Powerful pumps of whirlpools a danger to kids, officials say

Miami Herald Broward Edition
June 16, 1999

 

Powerful pumps of whirlpools a danger to kids, officials say
By DAVID GREEN
Herald Staff Writer

Jeremy Belotto hoped to surprise his cousins Monday by dunking himself in his family’s whirlpool and then popping back up.

Two minutes later, the 6-year-old was still at the bottom.

Although his mother pried him off he bottom before he drowned, the Lighthouse Point    youth fell victim Monday to what safety officials consider a serious health hazard — children sucked under by powerful vacuum pumps.

"He’s doing fine now, thank God," said Jeremy’s mother, Kathy Belotto, from Broward  General Medical Center’s intensive care unit on Tuesday. "They gave him graham crackers. He’s actually eating solid food now."

Between 100 and 209 people are trapped by whirlpool intake valves each year across the country, according to the spa industry. Like Jeremy, most escape with bruised bellies.

Some, however, are not as lucky.

In 1994, a 12-year-old girl drowned in the outdoor whirlpool at the Fontainebleau Hilton Spa in Miami Beach. While she was competing with friends to see who could stay underwater the longest, the intake valve sucked in her hair.

Last year, an Il-year-old Missouri girl died after she tried to retrieve a ball from a spa’s intake drain. It sucked in her entire leg.

In Broward County, such incidents are relatively rare, averaging one per year out of roughly 60,000 emergency calls. But rescue officials say the issue is critical in South Florida, home to one of the nation’s highest concentrations of pools and spas.

Most Jacuzzi entrapments begin as they did with Jeremy Belotto —frolicking in the absence of adult supervision. In Jeremy’s case, his mother had ducked inside for a moment to help another son change out of his swimsuit.

Jeremy dived to the bottom of the whirlpool, where the drain sucked in his swimsuit drawstring. Thrashing underwater, he could not break free.

His brother was swimming in the adjacent pool, and noticed Jeremy had vanished. He scrambled over and jumped in.

"I tried lifting him," recounted 10-year-old Nick Belotto. "He wouldn’t budge. I ran inside and screamed for my mom.

Kathy Belotto sprinted out and leapt into the whirlpool. She yanked her son out of his swimsuit and performed CPR.

Although he was initially limp and not breathing, she was able to resuscitate her son.  Jeremy suffered a bruised stomach; doctors expect him to make a full recovery.

Spa industry officials say the problem begins with powerful vacuum pumps, which on  average suck in 80 gallons of water per minute. It requires roughly 380 pounds of force to remove a person stuck to an intake grate.

"A kid could never release himself from that," said Steve Finn, president of American Whirlpool Products Corp., a Hollywood whirlpool and spa manufacturer.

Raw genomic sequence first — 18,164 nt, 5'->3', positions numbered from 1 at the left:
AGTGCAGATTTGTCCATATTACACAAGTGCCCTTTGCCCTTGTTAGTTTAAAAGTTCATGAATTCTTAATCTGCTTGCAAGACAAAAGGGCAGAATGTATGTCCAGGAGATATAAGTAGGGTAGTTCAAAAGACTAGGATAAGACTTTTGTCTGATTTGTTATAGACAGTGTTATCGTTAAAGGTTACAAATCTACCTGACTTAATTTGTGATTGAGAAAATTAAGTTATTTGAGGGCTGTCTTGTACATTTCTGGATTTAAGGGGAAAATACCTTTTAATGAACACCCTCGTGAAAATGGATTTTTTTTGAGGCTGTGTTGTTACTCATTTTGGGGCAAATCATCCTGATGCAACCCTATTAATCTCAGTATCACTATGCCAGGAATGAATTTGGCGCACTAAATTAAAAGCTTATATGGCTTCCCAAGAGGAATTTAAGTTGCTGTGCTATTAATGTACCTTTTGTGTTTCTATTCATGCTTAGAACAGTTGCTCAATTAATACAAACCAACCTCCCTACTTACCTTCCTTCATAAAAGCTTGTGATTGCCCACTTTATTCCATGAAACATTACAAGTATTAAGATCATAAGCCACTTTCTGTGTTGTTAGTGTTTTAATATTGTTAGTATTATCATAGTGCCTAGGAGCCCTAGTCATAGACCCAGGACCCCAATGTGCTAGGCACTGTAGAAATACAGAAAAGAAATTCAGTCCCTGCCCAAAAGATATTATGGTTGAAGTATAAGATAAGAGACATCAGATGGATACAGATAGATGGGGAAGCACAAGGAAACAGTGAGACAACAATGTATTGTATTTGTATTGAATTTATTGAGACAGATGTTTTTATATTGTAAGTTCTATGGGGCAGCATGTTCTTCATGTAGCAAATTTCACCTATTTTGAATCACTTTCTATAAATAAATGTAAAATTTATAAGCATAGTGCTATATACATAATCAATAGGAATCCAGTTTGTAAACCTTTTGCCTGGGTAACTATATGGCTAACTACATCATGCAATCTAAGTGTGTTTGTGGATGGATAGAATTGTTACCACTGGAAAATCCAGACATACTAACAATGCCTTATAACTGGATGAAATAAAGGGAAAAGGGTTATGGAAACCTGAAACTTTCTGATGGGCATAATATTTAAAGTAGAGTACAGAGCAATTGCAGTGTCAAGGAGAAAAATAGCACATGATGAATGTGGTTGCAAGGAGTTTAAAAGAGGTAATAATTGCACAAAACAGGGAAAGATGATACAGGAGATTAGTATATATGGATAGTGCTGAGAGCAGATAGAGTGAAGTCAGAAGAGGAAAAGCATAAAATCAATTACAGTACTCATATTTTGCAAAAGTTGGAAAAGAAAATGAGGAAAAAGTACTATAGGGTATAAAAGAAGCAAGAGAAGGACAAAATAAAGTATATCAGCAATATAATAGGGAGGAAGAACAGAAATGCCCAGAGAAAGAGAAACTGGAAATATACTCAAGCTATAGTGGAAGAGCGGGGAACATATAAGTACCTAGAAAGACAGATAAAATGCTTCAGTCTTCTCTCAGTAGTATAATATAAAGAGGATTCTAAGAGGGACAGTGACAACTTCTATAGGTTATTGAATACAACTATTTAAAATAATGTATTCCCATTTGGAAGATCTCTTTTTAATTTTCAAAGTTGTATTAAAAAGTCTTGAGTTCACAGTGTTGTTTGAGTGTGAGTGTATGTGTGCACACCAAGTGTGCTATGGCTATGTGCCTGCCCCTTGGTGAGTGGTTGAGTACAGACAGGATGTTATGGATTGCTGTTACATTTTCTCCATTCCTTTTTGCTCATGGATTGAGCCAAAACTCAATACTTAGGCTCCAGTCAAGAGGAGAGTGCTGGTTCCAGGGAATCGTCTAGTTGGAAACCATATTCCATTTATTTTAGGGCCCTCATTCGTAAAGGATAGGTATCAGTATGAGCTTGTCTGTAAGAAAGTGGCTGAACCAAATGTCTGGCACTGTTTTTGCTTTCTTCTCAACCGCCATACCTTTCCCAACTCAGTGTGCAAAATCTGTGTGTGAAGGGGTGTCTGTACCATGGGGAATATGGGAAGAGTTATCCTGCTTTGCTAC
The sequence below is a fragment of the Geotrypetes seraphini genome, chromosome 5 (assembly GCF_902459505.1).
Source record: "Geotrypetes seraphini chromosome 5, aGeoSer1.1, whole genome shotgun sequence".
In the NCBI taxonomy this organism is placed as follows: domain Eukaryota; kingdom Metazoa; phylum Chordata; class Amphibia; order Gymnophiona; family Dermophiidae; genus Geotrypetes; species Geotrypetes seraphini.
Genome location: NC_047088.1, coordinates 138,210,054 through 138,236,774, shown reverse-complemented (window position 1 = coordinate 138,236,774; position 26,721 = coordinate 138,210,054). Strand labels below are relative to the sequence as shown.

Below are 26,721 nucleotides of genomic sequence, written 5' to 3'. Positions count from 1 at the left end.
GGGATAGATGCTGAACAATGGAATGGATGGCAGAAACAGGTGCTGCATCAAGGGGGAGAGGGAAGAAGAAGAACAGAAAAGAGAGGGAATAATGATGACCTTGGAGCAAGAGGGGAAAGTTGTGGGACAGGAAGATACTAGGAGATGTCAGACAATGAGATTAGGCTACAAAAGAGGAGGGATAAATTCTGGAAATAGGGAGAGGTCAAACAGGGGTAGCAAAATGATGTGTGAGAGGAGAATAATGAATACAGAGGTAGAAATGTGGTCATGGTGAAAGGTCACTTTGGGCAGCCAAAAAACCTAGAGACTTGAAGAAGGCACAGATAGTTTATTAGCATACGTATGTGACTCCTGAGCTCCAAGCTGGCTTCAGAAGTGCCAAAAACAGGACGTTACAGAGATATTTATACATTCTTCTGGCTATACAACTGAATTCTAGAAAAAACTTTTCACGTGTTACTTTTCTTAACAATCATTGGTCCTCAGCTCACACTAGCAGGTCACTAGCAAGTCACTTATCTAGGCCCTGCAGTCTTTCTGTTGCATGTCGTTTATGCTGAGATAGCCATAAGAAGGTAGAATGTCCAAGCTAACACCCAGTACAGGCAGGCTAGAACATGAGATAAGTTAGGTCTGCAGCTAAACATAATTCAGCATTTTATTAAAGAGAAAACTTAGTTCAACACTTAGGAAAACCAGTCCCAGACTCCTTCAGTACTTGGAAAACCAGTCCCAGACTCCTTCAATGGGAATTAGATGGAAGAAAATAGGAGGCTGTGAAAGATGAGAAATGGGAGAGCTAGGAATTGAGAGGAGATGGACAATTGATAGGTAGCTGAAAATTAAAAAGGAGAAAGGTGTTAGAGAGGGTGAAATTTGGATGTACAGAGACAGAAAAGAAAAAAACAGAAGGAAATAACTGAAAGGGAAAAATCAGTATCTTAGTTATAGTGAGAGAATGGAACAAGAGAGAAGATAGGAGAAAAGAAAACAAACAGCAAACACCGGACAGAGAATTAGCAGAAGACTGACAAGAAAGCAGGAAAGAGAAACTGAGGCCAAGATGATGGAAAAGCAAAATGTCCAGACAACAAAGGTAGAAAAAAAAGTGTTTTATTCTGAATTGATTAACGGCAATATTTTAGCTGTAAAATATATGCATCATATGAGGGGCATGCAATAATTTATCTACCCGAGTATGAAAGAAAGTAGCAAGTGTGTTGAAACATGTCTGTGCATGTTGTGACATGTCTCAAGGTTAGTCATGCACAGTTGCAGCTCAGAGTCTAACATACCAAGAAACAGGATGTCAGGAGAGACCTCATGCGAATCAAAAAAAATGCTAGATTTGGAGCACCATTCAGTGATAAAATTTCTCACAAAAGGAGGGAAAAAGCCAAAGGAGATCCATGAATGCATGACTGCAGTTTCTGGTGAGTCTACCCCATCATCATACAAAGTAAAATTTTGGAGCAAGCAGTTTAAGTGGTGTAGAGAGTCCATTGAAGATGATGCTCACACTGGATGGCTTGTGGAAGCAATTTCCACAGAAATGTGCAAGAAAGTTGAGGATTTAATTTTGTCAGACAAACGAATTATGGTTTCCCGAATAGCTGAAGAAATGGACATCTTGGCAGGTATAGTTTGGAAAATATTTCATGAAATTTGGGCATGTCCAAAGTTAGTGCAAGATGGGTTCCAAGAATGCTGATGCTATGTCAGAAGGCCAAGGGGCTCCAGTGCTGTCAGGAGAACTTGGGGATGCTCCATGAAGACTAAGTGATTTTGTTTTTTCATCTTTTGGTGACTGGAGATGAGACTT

Compounding the problem are flat grates over intake valves and the absence of a second    pipe that can draw in water if the first one becomes blocked.

Neither are required by state law, which places no safety requirements on home whirlpools.

The result: A vacuum force that can disembowel a child in a matter of seconds. Or keep him pinned underwater until he drowns.

"I’ve been in this business since 1967, and I can tell you, this kind of accident is far too common, said Ron Schroader, technical director at Vac-Alert™ Industries, LLC , a Fort Pierce manufacturer of spa safety devices. "There’s absolutely no legislation governing this whatsoever."

Short of stricter state laws, rescue officials say there are steps whirlpool owners can take to avoid such accidents: Install a second intake pipe: cover the intake site with a raised rather than flat grate; add a "vacuum breaker."

These devices inject air into the pumping system when ‘he intake grate is blocked. They cost several hundred dollars, take half an hour to install and require no maintenance.

For the Belotto family, Monday’s whirlpool accident was nearly the second tragedy to strike their family in the past several years. Jeremy’s father, Joseph Belotto, was among five Fort Lauderdale parks workers fatally shot in 1996 by a disgruntled former parks employee. 
 

SAFETY TIPS

  •  Never allow children to use the whirlpool unsupervised
  • Install a fence around the whirlpool to keep children out.
  • Install a second intake pipe in the whirlpool’s pump system.
  • Grates over the Intake site should be round, not flat and should require tools to remove.
  • Pump shut-Off valve should be within easy reach.
  • Install a "vacuum breaker." which shuts off pump if intake is blocked.
  • Teach children that intake sites are dangerous and should be avoided.
  • Adults should learn CPR.
  • Never drink alcohol before or while using a whirlpool, it causes drowsiness and leaves the whirlpool user vulnerable to being trapped by an intake pipe.


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